Finity, UTS, UNSW touring local sites with Uncle Ted Gordon (second from the right) and John Reidy (Centre) from Brewarrina LALC

Uncle Ted Gordon, Deputy Chair of the LALC, knows when every parcel of land last flooded or burned in a bushfire. He jokes that you could drop him off anywhere in the region and he’d find his own way home without a GPS. Despite this, the LALC appreciates the information we share. We note that in what is already one of the hottest parts of Australia, increasing heat stress will drive up energy costs, unless the community gets access to cheaper energy. When we discuss the increasing flood risk, to our initial surprise, they’re not concerned. Two years ago, a levee was built to protect the houses, and the recent flood was welcomed after a decade of severe drought. That’s not something you see in maps or models.

Finding the Road Forward – from Challenge, to Opportunity, to Reality

After a night at the local RSL over a Chinese meal with the Mayor and other town members, on the second day Professor Norman works with the LALC to develop concrete action plans. It’s hard work. Energy is complex and we work through multiple options. From household batteries to improve energy reliability, to community batteries. The relative merits of solar to wind. The pros and cons of grid connection. The critical importance of distance to the transmission line. To making sure that none of the new development is going to be on sites of cultural and spiritual importance to the community. The research team bring their deep knowledge to the table, answering questions like how long does a windmill last? How many solar panels will we need to power Brewarrina? How many jobs are there maintaining sites? What governance structures will best preserve LALC decision-making?

Dinner at the Brewarrina RSL

Jonathan Kneebone from First Nations Clean Energy Network provides examples from across the world where Indigenous people have benefitted from renewable energy. He emphasises the benefits of an ownership model that provides a route to future ongoing wealth and self-determination, rather than a short-term boost in funds. John Reidy, the LALC CEO, asks if there are examples of this ownership model in Australia. There are not, though many LALCs are trying.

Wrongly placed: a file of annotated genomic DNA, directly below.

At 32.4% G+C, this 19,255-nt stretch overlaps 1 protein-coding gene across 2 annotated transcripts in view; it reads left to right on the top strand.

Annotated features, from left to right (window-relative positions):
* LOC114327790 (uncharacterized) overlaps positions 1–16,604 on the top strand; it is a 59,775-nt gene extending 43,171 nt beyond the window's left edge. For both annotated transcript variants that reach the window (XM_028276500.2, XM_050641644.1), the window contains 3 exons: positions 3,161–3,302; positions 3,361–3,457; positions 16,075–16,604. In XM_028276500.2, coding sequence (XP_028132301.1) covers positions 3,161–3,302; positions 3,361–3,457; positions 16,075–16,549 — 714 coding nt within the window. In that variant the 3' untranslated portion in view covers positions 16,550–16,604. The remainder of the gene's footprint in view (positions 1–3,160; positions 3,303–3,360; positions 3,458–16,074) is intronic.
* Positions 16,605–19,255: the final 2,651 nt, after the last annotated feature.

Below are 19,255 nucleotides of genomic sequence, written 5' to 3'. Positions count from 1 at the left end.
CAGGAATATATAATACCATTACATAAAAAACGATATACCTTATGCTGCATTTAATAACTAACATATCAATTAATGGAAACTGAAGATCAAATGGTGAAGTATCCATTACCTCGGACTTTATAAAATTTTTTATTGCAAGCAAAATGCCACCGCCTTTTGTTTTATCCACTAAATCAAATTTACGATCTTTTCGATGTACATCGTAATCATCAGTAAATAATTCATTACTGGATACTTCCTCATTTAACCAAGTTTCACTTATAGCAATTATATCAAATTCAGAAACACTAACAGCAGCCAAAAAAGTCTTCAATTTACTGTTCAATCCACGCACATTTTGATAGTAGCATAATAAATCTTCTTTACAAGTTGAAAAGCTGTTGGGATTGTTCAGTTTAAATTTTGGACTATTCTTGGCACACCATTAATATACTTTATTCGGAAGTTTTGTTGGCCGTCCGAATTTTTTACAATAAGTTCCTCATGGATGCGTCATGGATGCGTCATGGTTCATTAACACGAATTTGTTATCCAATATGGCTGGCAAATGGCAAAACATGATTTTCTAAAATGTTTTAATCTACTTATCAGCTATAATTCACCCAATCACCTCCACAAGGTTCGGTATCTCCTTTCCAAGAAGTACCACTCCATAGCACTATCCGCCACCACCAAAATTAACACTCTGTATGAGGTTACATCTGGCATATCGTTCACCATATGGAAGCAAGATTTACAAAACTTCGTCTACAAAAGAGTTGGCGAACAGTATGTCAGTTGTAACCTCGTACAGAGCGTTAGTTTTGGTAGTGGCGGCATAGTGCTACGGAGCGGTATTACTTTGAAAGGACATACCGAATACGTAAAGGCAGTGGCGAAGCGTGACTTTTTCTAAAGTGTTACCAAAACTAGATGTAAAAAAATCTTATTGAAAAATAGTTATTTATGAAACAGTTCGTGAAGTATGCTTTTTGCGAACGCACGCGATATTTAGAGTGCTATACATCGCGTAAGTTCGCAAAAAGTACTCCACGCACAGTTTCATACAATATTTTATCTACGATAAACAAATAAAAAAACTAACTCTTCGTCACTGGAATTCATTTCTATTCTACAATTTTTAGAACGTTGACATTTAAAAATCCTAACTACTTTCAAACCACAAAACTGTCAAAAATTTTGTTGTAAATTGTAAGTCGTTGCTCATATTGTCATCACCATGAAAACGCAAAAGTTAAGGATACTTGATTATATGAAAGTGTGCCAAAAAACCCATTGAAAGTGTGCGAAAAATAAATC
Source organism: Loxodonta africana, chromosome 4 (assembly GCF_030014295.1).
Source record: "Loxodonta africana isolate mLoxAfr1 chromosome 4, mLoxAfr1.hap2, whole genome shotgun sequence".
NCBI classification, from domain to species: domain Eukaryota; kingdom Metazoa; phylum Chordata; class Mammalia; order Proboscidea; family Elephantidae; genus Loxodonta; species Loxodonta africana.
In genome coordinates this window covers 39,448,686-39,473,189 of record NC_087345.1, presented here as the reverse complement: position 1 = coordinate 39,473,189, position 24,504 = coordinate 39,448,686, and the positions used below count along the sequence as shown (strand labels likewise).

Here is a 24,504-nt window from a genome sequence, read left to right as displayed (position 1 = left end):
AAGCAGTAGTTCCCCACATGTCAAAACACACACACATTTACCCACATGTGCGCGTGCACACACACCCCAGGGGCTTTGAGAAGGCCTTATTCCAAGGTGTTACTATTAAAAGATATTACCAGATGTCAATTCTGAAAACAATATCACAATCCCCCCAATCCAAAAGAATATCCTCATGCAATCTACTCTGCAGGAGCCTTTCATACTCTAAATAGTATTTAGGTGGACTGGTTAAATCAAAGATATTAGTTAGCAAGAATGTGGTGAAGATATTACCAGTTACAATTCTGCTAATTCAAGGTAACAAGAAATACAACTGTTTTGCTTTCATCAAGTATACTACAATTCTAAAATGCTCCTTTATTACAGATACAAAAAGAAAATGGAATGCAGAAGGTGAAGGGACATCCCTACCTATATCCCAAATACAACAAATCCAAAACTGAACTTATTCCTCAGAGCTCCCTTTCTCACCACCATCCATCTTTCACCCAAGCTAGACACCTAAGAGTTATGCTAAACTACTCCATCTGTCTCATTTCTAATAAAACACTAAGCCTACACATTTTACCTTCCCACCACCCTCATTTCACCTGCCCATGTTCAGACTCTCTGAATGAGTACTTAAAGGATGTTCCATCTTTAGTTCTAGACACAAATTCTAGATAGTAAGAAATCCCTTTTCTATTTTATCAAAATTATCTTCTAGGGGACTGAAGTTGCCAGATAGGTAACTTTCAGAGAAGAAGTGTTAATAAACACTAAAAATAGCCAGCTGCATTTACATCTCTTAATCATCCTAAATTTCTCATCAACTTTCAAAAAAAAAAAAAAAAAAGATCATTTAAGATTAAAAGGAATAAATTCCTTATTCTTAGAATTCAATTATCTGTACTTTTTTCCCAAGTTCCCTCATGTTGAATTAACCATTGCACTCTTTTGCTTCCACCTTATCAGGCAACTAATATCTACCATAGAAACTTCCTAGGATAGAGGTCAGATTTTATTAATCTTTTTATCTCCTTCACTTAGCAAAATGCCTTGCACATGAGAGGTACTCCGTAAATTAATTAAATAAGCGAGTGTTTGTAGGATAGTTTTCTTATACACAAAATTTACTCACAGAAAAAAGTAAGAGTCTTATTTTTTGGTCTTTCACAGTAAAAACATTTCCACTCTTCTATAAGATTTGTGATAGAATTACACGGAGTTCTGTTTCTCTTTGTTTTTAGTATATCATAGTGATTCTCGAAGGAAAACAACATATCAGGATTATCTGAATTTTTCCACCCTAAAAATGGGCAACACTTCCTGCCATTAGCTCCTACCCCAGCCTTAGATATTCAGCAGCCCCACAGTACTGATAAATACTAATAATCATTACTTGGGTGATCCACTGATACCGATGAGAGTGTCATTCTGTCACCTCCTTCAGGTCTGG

There is government support. The Australian Renewable Energy Agency has allocated $75 million to fund up to half the investment in First Nations renewable microgrid projects. But what’s desperately needed right now is professional support and expertise to undertake pre-feasibility and feasibility studies. Support for communities in negotiating equitable agreements with energy companies and the many opportunists that approach them each day. The LALC land holdings that many perhaps thought was worthless decades ago now is now rich in solar and wind resources. Associate Professor Sven Teske, an engineer at UTS Institute for Sustainable Futures, points out that the Aboriginal land estate has more than enough resources to power all of Australia.

The road to Brewarrina

What’s at Stake

This is the second workshop we’ve done, the first was at Dareton. Professor Norman and her team are planning to do more workshops. It’s hard not to get swept away in the emotion of it all.

While it cannot solve all the complex problems facing Australia and its relationship with its First Peoples, renewable energy and climate transition offer a real opportunity for change, a real future made in Australia. But it could also be yet another time when Australia lets down its First Nation peoples. Will the flood of renewable energy break the drought of broken promises and bring prosperity and self-determination for First Nations?